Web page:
Edit: Rule #1: never pound out an answer in a short period of time.
It's important to understand that how we think of light mathematically is quite a bit different from what light actually is in reality. "They're either like infinitely small bullets flying in straight lines, or they're like enormous expanding [3-dimensional] EM pond-ripples from a thrown pebble." (William Beaty, 2004.)
Polarization is the perception of those "pond-ripples" on a single plane. When you look through a pair of polarized sunglasses (glasses that permit those "pond-ripples" through a narrow region of the 3-D pond (ideally a single 2-D plane, but I doubt the tech's anywhere near that good)1 you're only seeing the photons that happen to conform to the polarizing matrix of the lenses. You're seeing some ripples, but not most or even all.
If you had a pair of glasses that were polarized to the same direction as your eyes, looking forward, but wrapped all the way around your head, you'd see the dark bands shown in your article about the bees. I'm unfamiliar with glasses designed this way, though, which is why no pair of polarized glasses I've used have produced the bands (I suspect they're designed such that the polarization reference is transverse to the plane of the lens and has nothing to do with which way your eyes are pointing).
The important point here is that light, itself, is only "polarized" artificially. In nature (as with our sunglasses), the bees eyes are designed to accept light along polarized lines, therefore accepting light along specific planes of the proverbial 3-D pond.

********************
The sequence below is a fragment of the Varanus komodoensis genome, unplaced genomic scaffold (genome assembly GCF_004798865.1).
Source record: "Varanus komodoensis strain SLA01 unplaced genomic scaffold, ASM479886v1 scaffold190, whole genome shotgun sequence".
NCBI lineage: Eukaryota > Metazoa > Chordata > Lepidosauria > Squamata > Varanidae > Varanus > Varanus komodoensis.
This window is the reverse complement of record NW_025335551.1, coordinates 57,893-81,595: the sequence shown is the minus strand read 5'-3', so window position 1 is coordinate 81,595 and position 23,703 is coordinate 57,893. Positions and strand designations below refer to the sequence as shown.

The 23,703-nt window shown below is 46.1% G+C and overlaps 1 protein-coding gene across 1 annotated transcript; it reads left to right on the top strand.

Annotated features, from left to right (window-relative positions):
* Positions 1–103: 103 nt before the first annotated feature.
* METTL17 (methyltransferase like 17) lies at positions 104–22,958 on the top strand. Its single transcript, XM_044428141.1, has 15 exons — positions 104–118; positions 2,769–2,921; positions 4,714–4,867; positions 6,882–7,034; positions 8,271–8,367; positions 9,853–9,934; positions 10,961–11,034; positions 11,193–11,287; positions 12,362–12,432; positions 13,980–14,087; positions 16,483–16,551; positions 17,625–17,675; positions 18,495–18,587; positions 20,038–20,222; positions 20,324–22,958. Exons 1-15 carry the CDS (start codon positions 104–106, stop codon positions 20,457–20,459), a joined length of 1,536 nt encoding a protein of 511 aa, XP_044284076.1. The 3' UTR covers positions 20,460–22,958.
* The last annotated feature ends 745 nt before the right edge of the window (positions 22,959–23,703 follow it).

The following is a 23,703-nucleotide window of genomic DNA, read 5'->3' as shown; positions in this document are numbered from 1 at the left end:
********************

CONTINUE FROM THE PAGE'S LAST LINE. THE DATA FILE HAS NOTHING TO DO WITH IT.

Why is this important? Because you appear to have not thought through the art of photography. People are rarely interested in taking an exact image of what they see (in fact, it's remarkably difficult to duplicate exactly what the eye sees). What they really want is something more idealized. In the professional/studio extreme this means that all shadows are controlled. The banding one of your articles refers to would be an undesirable distraction (like any other shadow we see today) that would be smoothed out with filters, diffractors, and all kinds of equipment.
At the other end of the spectrum are cheap cameras and amateur photographers — but even these want to minimize the undesirable effects to get that "ideal shot."
Finally, the photograph itself is reflecting light that's being perceived through polarized lenses. But the reflected light cannot reflect what the photograph depicts. If the camera has a polarized lens, it will show the kind of data you want to see — but the art of photography is to remove as much of that as possible.
Therefore, you need to make a choice. Do your characters want to see that polarized effect in their photographs or not? Do they, like we do ourselves, want all the distracting and extraneous shadows removed, to get the "perfect shot," or do they want something that's as close to what the eye sees as possible? (Which would be completely contrary to what we want to do today... please keep that very much in mind. It has nothing to do with whether or not we have polarized lenses.)
If they want the "perfect shot," your characters will be no more able to deduce things like the angle of light than we are today. (And we do analyze it. Forensics looks closely at imperfections like that to do exactly what you're thinking of.)
If they want "true to my eye" pictures, then they could deduce that kind of information.
1 Or the exclusion of some of the infinitely small bullets, it depends on whether you want to think of them as particles or waves. In relation to this discussion, it doesn't really matter which you choose. I chose the pond metaphor.